March 2018
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Spring has sprung at Dixondale Farms! March is one of our peak shipping months as many of our customers are beginning to thaw out and get back in their gardens. 

Each season we receive more and more phone calls, emails, and messages about growing onions in containers. This month, we dive into the basic size, planting, watering, and fertilizing requirements for growing onion in containers.

Happy Spring, 
Bruce "The Onionman" and Jeanie   
Happy Ag Day!
March 20, 2018
Today is a day to recognize and celebrate the abundance provided by agriculture. Every year, producers, agricultural associations, corporations, universities, government agencies and countless others across America join together to recognize the contributions of agriculture. We are thankful to be a part of American agriculture.
Growing Onions in Containers
Downsizing your garden? Moving to a smaller yard? Want to still enjoy home-grown onions? Growing onions in containers could be your answer! Container gardening differs from conventional gardening a bit. We have summarized and provided the essentials for growing onions in containers below.

Container Selection and Location
The most important factor is ensuring that your onions have enough room to grow. Onion containers must have at least 10" of soil depth. The diameter can be any size as long as each onion has 3" to 4" of room to grow. You can use a 5 gallon bucket, planter box, or any sturdy container you may have. Be sure the container has good drainage holes and try to elevate it 1" to 2" off the ground.

Just like conventional onion growing, place your container where it will receive the maximum hours of direct sunlight. Onions grown indoors will require added daylength hours and heat units from artificial light; it may be easier for Mother Nature to handle the temperature curve.

Soil Requirements
Onions grown in containers will do best in well-draining, loamy soil with a slightly acidic pH. Be sure to enrich the soil with a balanced fertilizer or mature compost before planting.

At planting, spread 1 cup of a balanced fertilizer such as 10-20-10 Dixondale Farms Onion Special over a 10 sq. ft. area and incorporate in the soil. If using a weed and feed product, do not incorporate any deeper than 1".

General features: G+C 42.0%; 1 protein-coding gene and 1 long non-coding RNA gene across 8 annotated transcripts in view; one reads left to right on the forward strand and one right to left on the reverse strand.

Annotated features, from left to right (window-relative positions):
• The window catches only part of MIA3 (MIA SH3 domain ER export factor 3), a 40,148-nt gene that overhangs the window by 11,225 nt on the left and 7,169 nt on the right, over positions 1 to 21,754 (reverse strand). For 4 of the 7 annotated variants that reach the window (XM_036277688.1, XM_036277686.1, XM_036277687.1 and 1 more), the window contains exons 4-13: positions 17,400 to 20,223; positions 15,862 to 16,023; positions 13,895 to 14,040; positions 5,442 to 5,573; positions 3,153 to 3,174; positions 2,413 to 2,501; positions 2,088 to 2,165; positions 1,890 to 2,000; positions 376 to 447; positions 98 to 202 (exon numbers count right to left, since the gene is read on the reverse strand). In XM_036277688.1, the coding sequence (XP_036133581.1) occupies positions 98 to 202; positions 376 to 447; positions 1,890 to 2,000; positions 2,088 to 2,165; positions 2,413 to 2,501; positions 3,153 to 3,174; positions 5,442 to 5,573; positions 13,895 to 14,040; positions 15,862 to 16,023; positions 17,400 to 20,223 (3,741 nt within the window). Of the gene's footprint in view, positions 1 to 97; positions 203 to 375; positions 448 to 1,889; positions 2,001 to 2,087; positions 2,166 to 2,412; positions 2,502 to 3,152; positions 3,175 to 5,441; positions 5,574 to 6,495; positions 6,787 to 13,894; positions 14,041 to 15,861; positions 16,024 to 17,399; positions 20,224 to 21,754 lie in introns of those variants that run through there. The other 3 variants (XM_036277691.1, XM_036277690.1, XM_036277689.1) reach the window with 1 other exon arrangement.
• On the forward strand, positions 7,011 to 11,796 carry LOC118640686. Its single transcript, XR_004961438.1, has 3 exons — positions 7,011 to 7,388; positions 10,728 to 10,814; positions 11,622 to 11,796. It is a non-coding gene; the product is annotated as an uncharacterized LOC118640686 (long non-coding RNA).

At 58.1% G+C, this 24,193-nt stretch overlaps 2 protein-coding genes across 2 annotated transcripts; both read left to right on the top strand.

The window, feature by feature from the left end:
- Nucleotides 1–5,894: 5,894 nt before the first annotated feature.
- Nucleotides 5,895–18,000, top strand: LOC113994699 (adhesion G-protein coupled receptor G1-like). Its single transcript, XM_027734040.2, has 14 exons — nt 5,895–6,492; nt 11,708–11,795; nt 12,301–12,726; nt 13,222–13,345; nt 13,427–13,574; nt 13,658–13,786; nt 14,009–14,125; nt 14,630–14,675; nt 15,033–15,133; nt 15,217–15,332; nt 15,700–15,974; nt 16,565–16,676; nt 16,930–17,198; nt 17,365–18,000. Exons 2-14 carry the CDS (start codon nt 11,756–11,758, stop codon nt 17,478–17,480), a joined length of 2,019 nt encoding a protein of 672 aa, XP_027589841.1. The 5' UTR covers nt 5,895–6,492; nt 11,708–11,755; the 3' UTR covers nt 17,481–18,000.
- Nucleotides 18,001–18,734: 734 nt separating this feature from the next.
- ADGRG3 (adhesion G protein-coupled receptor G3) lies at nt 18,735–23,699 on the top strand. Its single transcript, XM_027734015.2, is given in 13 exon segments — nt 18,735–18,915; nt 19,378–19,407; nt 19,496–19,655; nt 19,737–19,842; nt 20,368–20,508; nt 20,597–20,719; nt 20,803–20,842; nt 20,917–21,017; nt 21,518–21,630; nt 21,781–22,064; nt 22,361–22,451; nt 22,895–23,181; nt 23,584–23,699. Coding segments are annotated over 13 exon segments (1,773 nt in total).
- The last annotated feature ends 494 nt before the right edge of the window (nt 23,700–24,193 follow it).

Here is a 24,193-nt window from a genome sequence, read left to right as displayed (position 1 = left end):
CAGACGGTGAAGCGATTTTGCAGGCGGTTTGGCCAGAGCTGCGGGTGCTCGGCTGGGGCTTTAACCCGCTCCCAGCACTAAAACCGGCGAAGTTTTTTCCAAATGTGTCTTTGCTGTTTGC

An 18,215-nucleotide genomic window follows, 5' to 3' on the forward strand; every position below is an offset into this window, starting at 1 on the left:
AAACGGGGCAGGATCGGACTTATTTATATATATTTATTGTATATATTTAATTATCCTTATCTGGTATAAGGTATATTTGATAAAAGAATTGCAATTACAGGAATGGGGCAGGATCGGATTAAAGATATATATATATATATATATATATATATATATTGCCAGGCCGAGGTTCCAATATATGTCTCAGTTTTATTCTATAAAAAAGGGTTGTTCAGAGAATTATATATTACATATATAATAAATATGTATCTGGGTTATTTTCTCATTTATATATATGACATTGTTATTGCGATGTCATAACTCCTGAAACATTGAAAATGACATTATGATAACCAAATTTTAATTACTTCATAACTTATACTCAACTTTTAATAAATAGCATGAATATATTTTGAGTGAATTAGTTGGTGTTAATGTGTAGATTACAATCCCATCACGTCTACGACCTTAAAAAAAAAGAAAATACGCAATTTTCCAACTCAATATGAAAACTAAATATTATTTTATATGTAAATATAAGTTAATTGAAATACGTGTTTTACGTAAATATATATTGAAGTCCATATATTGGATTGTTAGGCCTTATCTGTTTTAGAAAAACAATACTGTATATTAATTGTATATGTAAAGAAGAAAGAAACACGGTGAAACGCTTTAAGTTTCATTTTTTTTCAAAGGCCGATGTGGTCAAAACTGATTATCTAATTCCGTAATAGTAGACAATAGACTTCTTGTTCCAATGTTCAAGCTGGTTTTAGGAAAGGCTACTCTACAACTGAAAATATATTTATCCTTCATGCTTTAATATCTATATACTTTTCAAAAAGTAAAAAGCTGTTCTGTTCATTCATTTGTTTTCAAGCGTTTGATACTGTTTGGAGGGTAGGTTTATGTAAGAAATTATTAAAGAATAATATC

After 3 weeks to one month, feed your area with 1 cup of 21-0-0 Ammonium Sulfate or similar high nitrogen product and repeat every 3 weeks to 1 month until the onions start bulbing. Cut the fertilizer once you can tell the onions have started to bulb.

Plant your plants 2" apart in all directions to enjoy some green onions before your full size onions are mature. Green onions are ready to eat in as few as 4 weeks after planting by harvesting every other onion. All of the plant is edible, so don't forget to use the tops, as well.

The remaining bulbs will then have enough room to make 4" bulbs later in the season. Onions need about 4" of space to grow to full size.   A 5 sq. ft. container, for example, will handle approximately 60 plants.

The onions require approximately 1" to 2" of water per week. Be sure to check the soil as onion plants often look healthy even when they need water. If you use mulch, onions will not need as much water. However, they should be checked regularly and watered if needed, particularly during hot, dry spells. 

Check for moisture by inserting your finger in the soil. If you don't feel moisture by your first knuckle, then it is time to water. We refer to this as "The Knuckle Rule".

If you have further questions about your specific weather situation, give us a call at (830) 876-2430 or email
From Our Friends
Chad and Sarah Olson have been growing Dixondale Farms onion plants since 2011. Sarah sent in this photo of her boys pictured below. 

Sarah writes, "Hello! We live on a dairy farm in Sebeka, MN and have been buying onion plants from you about the last 5 years or so. We had another AMAZING onion crop this year! We always plant a big garden and I do a lot of canning. It is soooo much fun watching these plants grow bigger than softballs. Here is a picture of our boys with our hay wagon full of onions this year."

Wyatt, Blake, and Levi Olson with their Long Day Sampler onions.

It is a pleasure to see kids growing up in the gardens and we can't wait to see these boys' crop in 2018!